Startup diving into dirty laundry business

Jeremy DiMaio (left) and Samuel Anderson are launching a new laundry service in Richmond. Photo by Shane Patrick Crews.

Jeremy DiMaio (left) and Samuel Anderson are launching a new laundry service in Richmond. Photo by Shane Patrick Crews.

Two fraternity brothers have an idea they think will clean up in Richmond.

Samuel Anderson and Jeremy DiMaio are launching CyCul Laundry, a weekly laundry service that will pick up, wash, dry, fold and return a customer’s clothing within 48 hours.

They’ll roll out the service in Richmond beginning June 15 and will target students, residential customers and commercial clients.

Friends from their days in Phi Kappa Tau at Longwood University, Anderson and DiMaio are betting customers will pay for the time saved not doing laundry.

“People are way more conscious of their time,” Anderson said. “We want to eat, drink and save time.”

CyCul’s model is a service that’s common in bigger cities but is locally offered mostly as an add-on by dry cleaners. That’s where DiMaio and Anderson see their opening, and DiMaio has experience building such a company.

DeMaio has run a similar operation in Charlottesville for the last six years called Ohana Organic Laundry. And in that time, he has learned how to target and set pricing for specific groups of customers.

For students, they’ll offer prepaid semester-long contracts for weekly laundry service. For residential and commercial customers, CyCul will charge $1.20 per pound per week; they’ll offer an introductory rate of $0.80 per week for the first three months to get people to give the service a try.

On the residential side, CyCul will target busy families and property managers to potentially build CyCul’s services into rent.

On the commercial side, they’ll try to work with large employers to offer the service at a bulk price as a perk for employees.

For its initial launch in Richmond, CyCul will use Ohana’s laundry facility in Charlottesville until it secures a lease on a space here.

Anderson said they are looking at properties around town, including in Scott’s Addition, and hope to have something leased by the end of the summer. Anderson said in the next four weeks they’ll begin hiring for the planned Richmond facility that will house 12 machines running multiple shifts each day.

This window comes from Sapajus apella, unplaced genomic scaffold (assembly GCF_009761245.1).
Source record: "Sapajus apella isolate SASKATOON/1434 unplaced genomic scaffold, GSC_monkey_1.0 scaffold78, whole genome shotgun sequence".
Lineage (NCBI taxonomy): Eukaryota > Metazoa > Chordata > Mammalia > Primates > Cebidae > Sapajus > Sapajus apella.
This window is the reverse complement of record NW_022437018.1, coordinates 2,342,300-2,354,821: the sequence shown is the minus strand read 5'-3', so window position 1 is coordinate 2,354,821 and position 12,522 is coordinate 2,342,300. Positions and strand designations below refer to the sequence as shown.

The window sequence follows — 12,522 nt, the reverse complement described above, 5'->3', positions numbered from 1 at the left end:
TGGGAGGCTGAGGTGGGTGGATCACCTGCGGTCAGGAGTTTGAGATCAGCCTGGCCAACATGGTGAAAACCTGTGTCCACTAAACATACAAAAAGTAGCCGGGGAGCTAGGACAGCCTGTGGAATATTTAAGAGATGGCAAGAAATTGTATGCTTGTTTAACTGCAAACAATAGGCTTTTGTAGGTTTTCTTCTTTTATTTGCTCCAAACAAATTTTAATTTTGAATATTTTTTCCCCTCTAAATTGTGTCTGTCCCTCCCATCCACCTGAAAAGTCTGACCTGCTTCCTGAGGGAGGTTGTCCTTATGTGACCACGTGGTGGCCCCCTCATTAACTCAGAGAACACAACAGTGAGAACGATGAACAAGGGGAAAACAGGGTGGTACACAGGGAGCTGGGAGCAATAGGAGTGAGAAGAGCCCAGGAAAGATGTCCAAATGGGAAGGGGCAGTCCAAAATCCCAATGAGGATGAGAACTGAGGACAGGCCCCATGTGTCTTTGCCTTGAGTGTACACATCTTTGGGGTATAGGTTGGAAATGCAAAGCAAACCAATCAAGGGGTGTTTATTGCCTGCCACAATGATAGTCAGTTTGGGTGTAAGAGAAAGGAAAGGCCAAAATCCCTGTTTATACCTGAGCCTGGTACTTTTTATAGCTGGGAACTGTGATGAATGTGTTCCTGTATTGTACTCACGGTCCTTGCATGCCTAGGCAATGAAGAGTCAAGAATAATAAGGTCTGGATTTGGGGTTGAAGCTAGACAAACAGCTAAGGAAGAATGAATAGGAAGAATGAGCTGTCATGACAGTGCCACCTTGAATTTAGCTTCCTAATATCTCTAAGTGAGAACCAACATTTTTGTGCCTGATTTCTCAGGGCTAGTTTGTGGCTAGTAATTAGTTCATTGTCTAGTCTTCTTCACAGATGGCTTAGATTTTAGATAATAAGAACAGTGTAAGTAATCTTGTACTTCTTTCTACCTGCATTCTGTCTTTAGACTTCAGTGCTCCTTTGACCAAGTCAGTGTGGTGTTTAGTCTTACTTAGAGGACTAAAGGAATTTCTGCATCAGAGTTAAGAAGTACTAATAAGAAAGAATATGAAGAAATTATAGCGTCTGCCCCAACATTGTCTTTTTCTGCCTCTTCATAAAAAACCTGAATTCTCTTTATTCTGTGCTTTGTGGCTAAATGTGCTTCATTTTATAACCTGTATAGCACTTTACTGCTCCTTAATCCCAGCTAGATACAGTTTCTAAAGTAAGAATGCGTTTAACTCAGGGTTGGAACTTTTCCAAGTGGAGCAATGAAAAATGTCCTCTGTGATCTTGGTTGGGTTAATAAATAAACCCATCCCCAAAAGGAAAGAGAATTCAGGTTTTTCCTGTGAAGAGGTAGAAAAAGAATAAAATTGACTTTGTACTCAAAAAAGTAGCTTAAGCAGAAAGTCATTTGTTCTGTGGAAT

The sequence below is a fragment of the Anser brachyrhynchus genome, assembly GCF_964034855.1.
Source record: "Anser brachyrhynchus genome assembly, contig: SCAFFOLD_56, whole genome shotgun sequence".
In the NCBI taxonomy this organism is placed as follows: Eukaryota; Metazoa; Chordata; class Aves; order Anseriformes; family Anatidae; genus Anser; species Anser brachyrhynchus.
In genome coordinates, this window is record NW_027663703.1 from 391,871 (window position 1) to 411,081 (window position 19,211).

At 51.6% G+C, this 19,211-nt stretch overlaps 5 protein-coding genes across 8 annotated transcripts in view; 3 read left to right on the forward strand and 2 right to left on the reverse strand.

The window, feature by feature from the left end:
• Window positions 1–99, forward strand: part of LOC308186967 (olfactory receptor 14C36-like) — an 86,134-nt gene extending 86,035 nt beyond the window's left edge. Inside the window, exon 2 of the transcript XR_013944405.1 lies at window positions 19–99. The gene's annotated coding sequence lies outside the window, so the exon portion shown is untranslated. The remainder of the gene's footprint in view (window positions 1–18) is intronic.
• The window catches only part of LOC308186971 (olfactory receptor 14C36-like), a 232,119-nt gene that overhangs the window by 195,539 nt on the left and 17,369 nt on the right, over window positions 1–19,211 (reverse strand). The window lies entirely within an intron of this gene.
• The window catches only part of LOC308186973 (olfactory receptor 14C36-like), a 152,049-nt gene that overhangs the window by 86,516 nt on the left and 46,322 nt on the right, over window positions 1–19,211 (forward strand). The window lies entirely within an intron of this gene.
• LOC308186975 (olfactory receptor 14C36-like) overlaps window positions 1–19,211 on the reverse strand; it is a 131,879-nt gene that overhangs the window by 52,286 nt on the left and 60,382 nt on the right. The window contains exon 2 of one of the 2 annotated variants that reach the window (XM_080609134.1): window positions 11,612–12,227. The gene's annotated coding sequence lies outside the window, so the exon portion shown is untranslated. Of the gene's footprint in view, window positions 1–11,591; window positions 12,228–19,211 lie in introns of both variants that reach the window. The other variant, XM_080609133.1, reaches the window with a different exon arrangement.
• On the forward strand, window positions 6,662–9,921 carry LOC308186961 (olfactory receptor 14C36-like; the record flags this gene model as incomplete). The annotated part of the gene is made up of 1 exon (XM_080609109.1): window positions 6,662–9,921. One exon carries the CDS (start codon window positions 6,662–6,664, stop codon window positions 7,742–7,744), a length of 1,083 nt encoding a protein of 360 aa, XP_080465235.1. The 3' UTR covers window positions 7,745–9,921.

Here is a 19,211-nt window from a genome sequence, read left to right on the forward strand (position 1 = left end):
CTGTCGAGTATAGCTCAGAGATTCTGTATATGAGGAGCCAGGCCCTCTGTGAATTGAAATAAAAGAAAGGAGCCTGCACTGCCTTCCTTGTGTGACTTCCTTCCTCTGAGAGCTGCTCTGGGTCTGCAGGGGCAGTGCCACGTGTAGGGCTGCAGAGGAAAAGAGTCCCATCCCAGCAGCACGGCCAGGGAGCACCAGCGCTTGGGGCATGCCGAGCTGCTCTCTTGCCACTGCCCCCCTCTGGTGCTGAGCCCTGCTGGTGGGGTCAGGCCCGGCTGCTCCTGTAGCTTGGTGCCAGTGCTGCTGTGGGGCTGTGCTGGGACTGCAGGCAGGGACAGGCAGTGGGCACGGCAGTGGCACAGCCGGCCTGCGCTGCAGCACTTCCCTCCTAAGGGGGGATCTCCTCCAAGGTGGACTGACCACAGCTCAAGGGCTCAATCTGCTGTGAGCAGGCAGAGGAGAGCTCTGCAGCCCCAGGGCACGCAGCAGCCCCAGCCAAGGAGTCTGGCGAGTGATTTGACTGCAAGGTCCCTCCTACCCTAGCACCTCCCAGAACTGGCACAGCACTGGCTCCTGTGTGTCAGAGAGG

“For the time being, it’s really just a push, whatever needs to be done,” Anderson said. “We’ll be doing a lot of the washing and drying and deliveries.”

Anderson and DiMaio are co-owners in CyCul and said their individual talents translate well to both sides of the business.

Anderson, 31, is the front-of-the-house guy. He quit his full-time job as a project manager at a mental health agency two months ago to focus on CyCul and his other startup, Richmond Bubble Soccer.

“It was getting to a point where just a few hours a day and on the weekends wasn’t cutting it,” Anderson said. “There comes a point where you can’t have one foot in full-time employment and one in entrepreneurship.”

DiMaio, 39, is the operational guy with the experience running what is largely a logistical service business. He maintains his own equipment at Ohana and crunches the numbers down to the amount of water and detergent used by each of his 16 machines in Charlottesville. He also uses route-tracking software to find the most efficient course for deliveries and pickups.

“Sam has a lot of ambition … He’s the face man,” DiMaio said. “I’m kind of the efficiency nerd.”

If CyCul catches from here, Anderson and DeMaio said they’d eventually like to franchise the concept.

DeMaio said they’d like to have four or five locations of their own before going that route, which is likely at least two years out.

“I think it’s a beautiful franchise model,” DeMaio said. “It’s relatively low-cost. You don’t need $300,000 to open the doors. You can grow machine by machine.”

DiMaio said his experience running the Charlottesville operation has helped him learn how to prevent the usual concerns like mixing up customers’ laundry – or comingling, as they call it.

CyCul customers are given a branded draw-string bag that they leave for pickup once a week. And CyCul uses smaller machines that will hold only one customer’s clothing at a time, rather than giant commercial washers.

For clothes that need special treatment, a second bag is provided, and customers are asked to make a note of the request.

“For six years I’ve been working out the kinks,” DiMaio said. “All they need to do is fill that bag with dirty laundry.”

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